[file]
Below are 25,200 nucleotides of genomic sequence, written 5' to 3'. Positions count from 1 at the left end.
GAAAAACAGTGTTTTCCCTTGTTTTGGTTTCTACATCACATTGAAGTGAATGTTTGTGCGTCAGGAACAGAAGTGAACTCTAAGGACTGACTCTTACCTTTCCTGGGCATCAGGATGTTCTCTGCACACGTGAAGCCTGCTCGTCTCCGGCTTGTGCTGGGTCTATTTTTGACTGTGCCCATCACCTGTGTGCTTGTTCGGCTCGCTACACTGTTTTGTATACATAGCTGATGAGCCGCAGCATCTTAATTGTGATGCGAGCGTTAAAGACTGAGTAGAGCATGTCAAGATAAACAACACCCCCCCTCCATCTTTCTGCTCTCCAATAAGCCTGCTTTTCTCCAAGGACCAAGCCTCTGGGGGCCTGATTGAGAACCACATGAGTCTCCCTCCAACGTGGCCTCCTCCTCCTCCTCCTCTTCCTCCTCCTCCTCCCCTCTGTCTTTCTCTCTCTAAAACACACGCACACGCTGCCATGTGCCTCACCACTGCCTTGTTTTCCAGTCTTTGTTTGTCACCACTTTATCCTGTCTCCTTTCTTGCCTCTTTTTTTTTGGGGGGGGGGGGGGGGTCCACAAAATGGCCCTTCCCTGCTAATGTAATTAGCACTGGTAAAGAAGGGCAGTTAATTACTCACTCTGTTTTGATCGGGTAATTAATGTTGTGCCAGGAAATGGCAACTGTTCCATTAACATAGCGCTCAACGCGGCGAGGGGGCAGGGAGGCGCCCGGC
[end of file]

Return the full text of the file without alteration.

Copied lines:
Below are 25,200 nucleotides of genomic sequence, written 5' to 3'. Positions count from 1 at the left end.
GAAAAACAGTGTTTTCCCTTGTTTTGGTTTCTACATCACATTGAAGTGAATGTTTGTGCGTCAGGAACAGAAGTGAACTCTAAGGACTGACTCTTACCTTTCCTGGGCATCAGGATGTTCTCTGCACACGTGAAGCCTGCTCGTCTCCGGCTTGTGCTGGGTCTATTTTTGACTGTGCCCATCACCTGTGTGCTTGTTCGGCTCGCTACACTGTTTTGTATACATAGCTGATGAGCCGCAGCATCTTAATTGTGATGCGAGCGTTAAAGACTGAGTAGAGCATGTCAAGATAAACAACACCCCCCCTCCATCTTTCTGCTCTCCAATAAGCCTGCTTTTCTCCAAGGACCAAGCCTCTGGGGGCCTGATTGAGAACCACATGAGTCTCCCTCCAACGTGGCCTCCTCCTCCTCCTCCTCTTCCTCCTCCTCCTCCCCTCTGTCTTTCTCTCTCTAAAACACACGCACACGCTGCCATGTGCCTCACCACTGCCTTGTTTTCCAGTCTTTGTTTGTCACCACTTTATCCTGTCTCCTTTCTTGCCTCTTTTTTTTTGGGGGGGGGGGGGGGGTCCACAAAATGGCCCTTCCCTGCTAATGTAATTAGCACTGGTAAAGAAGGGCAGTTAATTACTCACTCTGTTTTGATCGGGTAATTAATGTTGTGCCAGGAAATGGCAACTGTTCCATTAACATAGCGCTCAACGCGGCGAGGGGGCAGGGAGGCGCCCGGC